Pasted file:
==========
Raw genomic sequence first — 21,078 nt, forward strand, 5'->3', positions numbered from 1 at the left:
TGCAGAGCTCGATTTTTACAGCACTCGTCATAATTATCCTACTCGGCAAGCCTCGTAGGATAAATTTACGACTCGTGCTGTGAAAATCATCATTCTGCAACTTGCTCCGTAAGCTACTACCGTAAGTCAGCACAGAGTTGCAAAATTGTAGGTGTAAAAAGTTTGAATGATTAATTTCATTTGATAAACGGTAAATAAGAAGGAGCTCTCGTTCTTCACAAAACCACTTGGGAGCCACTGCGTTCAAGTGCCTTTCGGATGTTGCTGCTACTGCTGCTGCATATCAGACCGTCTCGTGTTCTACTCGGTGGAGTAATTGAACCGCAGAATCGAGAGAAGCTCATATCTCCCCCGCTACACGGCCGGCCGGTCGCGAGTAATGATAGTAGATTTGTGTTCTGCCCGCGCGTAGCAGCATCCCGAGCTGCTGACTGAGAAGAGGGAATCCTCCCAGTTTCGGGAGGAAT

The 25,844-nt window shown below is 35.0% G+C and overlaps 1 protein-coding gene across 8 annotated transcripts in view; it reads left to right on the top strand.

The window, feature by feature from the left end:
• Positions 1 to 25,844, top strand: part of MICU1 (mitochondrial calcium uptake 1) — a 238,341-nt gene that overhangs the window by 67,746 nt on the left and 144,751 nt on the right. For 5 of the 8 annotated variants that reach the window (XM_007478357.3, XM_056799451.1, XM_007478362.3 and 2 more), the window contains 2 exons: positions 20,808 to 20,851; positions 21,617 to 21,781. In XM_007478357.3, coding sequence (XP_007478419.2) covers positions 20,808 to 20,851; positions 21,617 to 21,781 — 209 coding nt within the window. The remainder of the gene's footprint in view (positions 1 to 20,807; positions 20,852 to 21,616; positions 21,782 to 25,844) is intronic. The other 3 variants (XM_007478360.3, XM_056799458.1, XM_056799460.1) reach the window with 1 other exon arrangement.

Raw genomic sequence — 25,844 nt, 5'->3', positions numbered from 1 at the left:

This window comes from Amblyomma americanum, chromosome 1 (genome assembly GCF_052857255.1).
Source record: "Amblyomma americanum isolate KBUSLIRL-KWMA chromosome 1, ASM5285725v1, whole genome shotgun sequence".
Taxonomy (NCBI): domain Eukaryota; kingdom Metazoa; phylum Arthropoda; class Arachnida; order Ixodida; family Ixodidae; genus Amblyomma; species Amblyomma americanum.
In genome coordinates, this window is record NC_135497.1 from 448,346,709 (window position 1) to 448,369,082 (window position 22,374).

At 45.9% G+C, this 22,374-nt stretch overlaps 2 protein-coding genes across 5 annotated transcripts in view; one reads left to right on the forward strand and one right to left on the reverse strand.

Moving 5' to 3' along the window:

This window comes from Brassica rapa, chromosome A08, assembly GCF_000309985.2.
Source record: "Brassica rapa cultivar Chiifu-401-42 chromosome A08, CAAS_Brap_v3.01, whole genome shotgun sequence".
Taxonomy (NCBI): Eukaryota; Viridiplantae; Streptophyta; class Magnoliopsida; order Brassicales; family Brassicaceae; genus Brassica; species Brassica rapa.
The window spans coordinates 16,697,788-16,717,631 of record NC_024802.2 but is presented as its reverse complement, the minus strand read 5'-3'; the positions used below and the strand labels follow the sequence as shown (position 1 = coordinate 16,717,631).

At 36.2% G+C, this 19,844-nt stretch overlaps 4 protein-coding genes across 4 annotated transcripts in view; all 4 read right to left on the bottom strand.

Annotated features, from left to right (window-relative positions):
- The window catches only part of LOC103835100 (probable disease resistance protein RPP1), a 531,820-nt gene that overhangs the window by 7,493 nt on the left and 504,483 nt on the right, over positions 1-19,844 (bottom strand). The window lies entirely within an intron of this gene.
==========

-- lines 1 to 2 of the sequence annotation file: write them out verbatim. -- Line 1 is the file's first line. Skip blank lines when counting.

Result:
Raw genomic sequence first — 21,078 nt, forward strand, 5'->3', positions numbered from 1 at the left:
TGCAGAGCTCGATTTTTACAGCACTCGTCATAATTATCCTACTCGGCAAGCCTCGTAGGATAAATTTACGACTCGTGCTGTGAAAATCATCATTCTGCAACTTGCTCCGTAAGCTACTACCGTAAGTCAGCACAGAGTTGCAAAATTGTAGGTGTAAAAAGTTTGAATGATTAATTTCATTTGATAAACGGTAAATAAGAAGGAGCTCTCGTTCTTCACAAAACCACTTGGGAGCCACTGCGTTCAAGTGCCTTTCGGATGTTGCTGCTACTGCTGCTGCATATCAGACCGTCTCGTGTTCTACTCGGTGGAGTAATTGAACCGCAGAATCGAGAGAAGCTCATATCTCCCCCGCTACACGGCCGGCCGGTCGCGAGTAATGATAGTAGATTTGTGTTCTGCCCGCGCGTAGCAGCATCCCGAGCTGCTGACTGAGAAGAGGGAATCCTCCCAGTTTCGGGAGGAAT